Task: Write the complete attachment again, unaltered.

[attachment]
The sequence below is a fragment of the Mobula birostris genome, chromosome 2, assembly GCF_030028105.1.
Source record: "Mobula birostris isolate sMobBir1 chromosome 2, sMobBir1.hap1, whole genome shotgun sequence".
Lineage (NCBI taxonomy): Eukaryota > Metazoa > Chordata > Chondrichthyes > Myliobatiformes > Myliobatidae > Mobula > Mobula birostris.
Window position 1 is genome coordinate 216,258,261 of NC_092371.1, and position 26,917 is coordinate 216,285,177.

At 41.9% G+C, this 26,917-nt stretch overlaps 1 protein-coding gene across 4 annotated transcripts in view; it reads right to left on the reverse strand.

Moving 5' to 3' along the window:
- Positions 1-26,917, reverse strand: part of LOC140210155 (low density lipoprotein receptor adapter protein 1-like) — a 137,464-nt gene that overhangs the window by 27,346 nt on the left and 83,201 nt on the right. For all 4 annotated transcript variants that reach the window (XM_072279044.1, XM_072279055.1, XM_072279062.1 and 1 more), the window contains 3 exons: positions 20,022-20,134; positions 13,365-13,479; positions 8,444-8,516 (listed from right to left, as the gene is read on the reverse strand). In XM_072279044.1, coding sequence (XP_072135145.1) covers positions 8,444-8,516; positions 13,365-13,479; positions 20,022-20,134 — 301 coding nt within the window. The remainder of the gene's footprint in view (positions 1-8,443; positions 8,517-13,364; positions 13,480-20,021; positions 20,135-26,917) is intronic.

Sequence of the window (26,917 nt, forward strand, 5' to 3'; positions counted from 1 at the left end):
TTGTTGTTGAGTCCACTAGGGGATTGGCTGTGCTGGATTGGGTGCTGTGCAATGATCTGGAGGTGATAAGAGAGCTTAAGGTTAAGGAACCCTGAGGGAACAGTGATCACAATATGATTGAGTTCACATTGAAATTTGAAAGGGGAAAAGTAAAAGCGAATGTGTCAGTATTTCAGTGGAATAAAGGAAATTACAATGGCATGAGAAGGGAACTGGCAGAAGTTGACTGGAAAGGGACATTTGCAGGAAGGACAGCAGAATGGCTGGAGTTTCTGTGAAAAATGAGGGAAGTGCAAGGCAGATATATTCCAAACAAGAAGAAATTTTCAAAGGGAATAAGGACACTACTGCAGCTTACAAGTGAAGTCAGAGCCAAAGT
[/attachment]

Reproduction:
The sequence below is a fragment of the Mobula birostris genome, chromosome 2, assembly GCF_030028105.1.
Source record: "Mobula birostris isolate sMobBir1 chromosome 2, sMobBir1.hap1, whole genome shotgun sequence".
Lineage (NCBI taxonomy): Eukaryota > Metazoa > Chordata > Chondrichthyes > Myliobatiformes > Myliobatidae > Mobula > Mobula birostris.
Window position 1 is genome coordinate 216,258,261 of NC_092371.1, and position 26,917 is coordinate 216,285,177.

At 41.9% G+C, this 26,917-nt stretch overlaps 1 protein-coding gene across 4 annotated transcripts in view; it reads right to left on the reverse strand.

Moving 5' to 3' along the window:
- Positions 1-26,917, reverse strand: part of LOC140210155 (low density lipoprotein receptor adapter protein 1-like) — a 137,464-nt gene that overhangs the window by 27,346 nt on the left and 83,201 nt on the right. For all 4 annotated transcript variants that reach the window (XM_072279044.1, XM_072279055.1, XM_072279062.1 and 1 more), the window contains 3 exons: positions 20,022-20,134; positions 13,365-13,479; positions 8,444-8,516 (listed from right to left, as the gene is read on the reverse strand). In XM_072279044.1, coding sequence (XP_072135145.1) covers positions 8,444-8,516; positions 13,365-13,479; positions 20,022-20,134 — 301 coding nt within the window. The remainder of the gene's footprint in view (positions 1-8,443; positions 8,517-13,364; positions 13,480-20,021; positions 20,135-26,917) is intronic.

Sequence of the window (26,917 nt, forward strand, 5' to 3'; positions counted from 1 at the left end):
TTGTTGTTGAGTCCACTAGGGGATTGGCTGTGCTGGATTGGGTGCTGTGCAATGATCTGGAGGTGATAAGAGAGCTTAAGGTTAAGGAACCCTGAGGGAACAGTGATCACAATATGATTGAGTTCACATTGAAATTTGAAAGGGGAAAAGTAAAAGCGAATGTGTCAGTATTTCAGTGGAATAAAGGAAATTACAATGGCATGAGAAGGGAACTGGCAGAAGTTGACTGGAAAGGGACATTTGCAGGAAGGACAGCAGAATGGCTGGAGTTTCTGTGAAAAATGAGGGAAGTGCAAGGCAGATATATTCCAAACAAGAAGAAATTTTCAAAGGGAATAAGGACACTACTGCAGCTTACAAGTGAAGTCAGAGCCAAAGT